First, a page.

Why is social-emotional learning critical for immigrant students? A growing body of research has come to show that the success of ALL students —whether or not they are of immigrant origin — is associated with learning environments that nurture social-emotional development (SEL). The social, emotional, cognitive, linguistic, and academic domains of child development are all intertwined, both in the brain and in behavior, and they are essential to the learning process. Social-emotional development includes several sets of skills that serve to facilitate learning (or, conversely, impede learning if ignored).

  • Social and interpersonal skills enable students to navigate social situations, read social cues, demonstrate compassion and empathy for others, work collaboratively with others, and resolve interpersonal conflicts.
  • Emotional competencies enable students to recognize and manage emotions, understand others’ emotions and perspectives, and cope with frustration.
  • Cognitive skills include attitudes and beliefs that guide students’ sense of self and approaches to learning as well as executive functioning (working memory, attention control, and flexibility), and inhibition and planning.

After reviewing the state of the field on SEL, a Consensus Statement was released by the National Commission on Social, Emotional, & Academic Development. It noted the following important points.

  1. Learning cannot happen effectively if SEL issues are not attended to.
  2. SEL develops throughout one’s lifetime and is essential to success not only in school but also in the workplace, home, and community.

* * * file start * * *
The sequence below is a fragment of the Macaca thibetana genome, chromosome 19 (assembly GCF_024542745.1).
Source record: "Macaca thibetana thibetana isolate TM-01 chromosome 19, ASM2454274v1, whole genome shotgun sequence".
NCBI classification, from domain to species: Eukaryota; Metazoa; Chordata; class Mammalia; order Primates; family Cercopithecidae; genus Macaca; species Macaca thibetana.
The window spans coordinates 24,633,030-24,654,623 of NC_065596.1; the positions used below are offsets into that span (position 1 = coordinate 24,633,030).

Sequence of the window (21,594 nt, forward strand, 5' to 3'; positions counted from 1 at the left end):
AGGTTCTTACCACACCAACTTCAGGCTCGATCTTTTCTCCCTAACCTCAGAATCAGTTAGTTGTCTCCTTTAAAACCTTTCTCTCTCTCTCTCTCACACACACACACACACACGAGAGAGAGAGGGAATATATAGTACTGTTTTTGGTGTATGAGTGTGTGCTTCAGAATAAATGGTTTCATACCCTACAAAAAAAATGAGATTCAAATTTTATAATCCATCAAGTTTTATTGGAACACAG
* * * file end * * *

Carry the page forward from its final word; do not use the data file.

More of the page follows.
3. SEL can be taught and nurtured throughout childhood, adolescence, and beyond.
  4. Schools can have a significant influence on SEL.
  5. Engaging in informed SEL practices can improve teacher effectiveness as well as their well-being).
  6. SEL development is “an essential part of pre-K-12 education that can transform schools into places that foster academic excellence, collaboration, and communication, creativity, and innovation, empathy and respect, civic engagement, and other skills and dispositions needed for success in the 21st Century.”
  7. Students are most likely to benefit from SEL when training and support is provided to schools, administrators, and teachers and when social emotional learning are embedded in everyday interactions and school culture beyond the classroom.

What are some of the typical social-emotional challenges most relevant to immigrant-origin students?

Migration is a transformative process with profound implications for the family as well as the potential for lasting impact on social-emotional development. By any measure, immigration is one of the most stressful events a family can undergo. Migration removes family members from predictable contexts—community ties, jobs, and customs—and strips them of significant social ties—extended family members, best friends, and neighbors. New arrivals who have experienced trauma (either prior, during or after “the crossing”) may remain preoccupied with the violence and may also feel guilty about having escaped if loved ones remained behind.

Those who are undocumented face the growing realities of raids that can lead to sudden and traumatic and sudden separations. The dissonance in cultural expectations and the cumulative stressors, together with the loss of social supports, lead to elevated affective and somatic symptoms. Due to their own struggles in adapting to a new country, many immigrant parents may be relatively unavailable psychologically, posing a developmental challenge to their children. Immigrant parents often may turn to their children when navigating the new society. These children are frequently asked to take on responsibilities beyond their years, including sibling care, translation, and advocacy, sometimes undermining parental authority. Additionally, immigrant children and youth face the challenges of forging an identity and sense of belonging to a country that may reflect an unfamiliar culture while also honoring the values and traditions of their parents. Nonetheless, many immigrant-origin children demonstrate extraordinary resilience and resourcefulness as they navigate their developmental journeys.

What promising school-based practices have been identified to facilitate social-emotional learning for immigrant-origin students?

Valuing Multilingual Multicultural School Culture